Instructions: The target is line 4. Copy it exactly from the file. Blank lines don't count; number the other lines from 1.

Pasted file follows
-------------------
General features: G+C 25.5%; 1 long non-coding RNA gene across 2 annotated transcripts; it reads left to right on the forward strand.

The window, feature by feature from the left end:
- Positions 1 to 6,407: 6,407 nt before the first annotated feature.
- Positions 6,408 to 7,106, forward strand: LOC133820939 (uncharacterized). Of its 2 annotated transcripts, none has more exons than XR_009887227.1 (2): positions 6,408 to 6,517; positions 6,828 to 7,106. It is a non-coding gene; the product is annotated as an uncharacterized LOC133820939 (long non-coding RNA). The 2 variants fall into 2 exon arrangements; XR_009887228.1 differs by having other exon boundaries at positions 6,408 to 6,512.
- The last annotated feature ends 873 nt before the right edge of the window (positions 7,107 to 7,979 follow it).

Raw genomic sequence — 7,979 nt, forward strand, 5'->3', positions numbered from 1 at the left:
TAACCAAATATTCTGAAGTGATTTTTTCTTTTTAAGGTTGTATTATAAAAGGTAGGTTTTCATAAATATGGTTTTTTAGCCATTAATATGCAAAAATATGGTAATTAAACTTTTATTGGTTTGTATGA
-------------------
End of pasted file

- Positions 6,408 to 7,106, forward strand: LOC133820939 (uncharacterized). Of its 2 annotated transcripts, none has more exons than XR_009887227.1 (2): positions 6,408 to 6,517; positions 6,828 to 7,106. It is a non-coding gene; the product is annotated as an uncharacterized LOC133820939 (long non-coding RNA). The 2 variants fall into 2 exon arrangements; XR_009887228.1 differs by having other exon boundaries at positions 6,408 to 6,512.